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Delia becomes common noun

Millionaire cookery writer Delia Smith has been uniquely honoured – she has become a catchphrase.

While hundreds of A-list celebrities are known by one name only, or a nickname, or simply by their first or second name – Pele, Madonna, Maradona, Prince, Sting, Elvis, Cher, Oprah – few have made it into the dictionary as a common noun.

Now Delia – the British cook who has sold over 12 million books – has become so inseparable a part of British life that her name has broken the bounds of simple identity and is listed in the new Collins English Dictionary as a catchphrase.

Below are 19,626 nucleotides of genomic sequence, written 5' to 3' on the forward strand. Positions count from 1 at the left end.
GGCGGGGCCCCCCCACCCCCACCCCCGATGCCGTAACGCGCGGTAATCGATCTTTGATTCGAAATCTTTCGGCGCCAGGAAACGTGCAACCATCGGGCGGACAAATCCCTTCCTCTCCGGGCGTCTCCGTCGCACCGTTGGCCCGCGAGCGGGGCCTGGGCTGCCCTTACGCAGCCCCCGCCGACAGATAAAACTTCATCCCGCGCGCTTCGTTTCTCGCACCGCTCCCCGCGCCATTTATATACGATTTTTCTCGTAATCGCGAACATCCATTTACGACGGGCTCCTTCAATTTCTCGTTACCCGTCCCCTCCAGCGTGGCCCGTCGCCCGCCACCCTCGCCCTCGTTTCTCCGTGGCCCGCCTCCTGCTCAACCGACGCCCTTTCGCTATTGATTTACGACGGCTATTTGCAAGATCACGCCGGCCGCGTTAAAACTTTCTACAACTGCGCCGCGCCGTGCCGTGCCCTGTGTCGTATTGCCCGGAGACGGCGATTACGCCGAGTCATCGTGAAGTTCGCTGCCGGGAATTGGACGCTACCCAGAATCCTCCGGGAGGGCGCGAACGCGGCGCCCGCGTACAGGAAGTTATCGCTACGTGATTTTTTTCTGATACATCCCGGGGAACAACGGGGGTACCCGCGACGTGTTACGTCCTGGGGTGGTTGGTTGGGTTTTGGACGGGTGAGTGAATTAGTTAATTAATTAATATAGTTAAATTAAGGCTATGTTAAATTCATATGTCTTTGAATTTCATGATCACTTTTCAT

The phrases ‘doing a delia’ or ‘a delia dish’ have entered the language to describe a particular style of simple yet quality cooking. The noun has other uses. Female gardening guru Charlie Dimmock was described as ‘the delia of gardening’ – a tribute to her peculiarly English ability to be warm and approachable at the same time as giving the distinct impression of being unwilling to stand any nonsense, of any sort.

The Collins dictionary is compiled from a database of 418m words. Delia was one of the most frequent namechecks sent in to the editor, who recorded over 700 cookery-related uses of the word.

Written by Adam Lechmere3 December 2001

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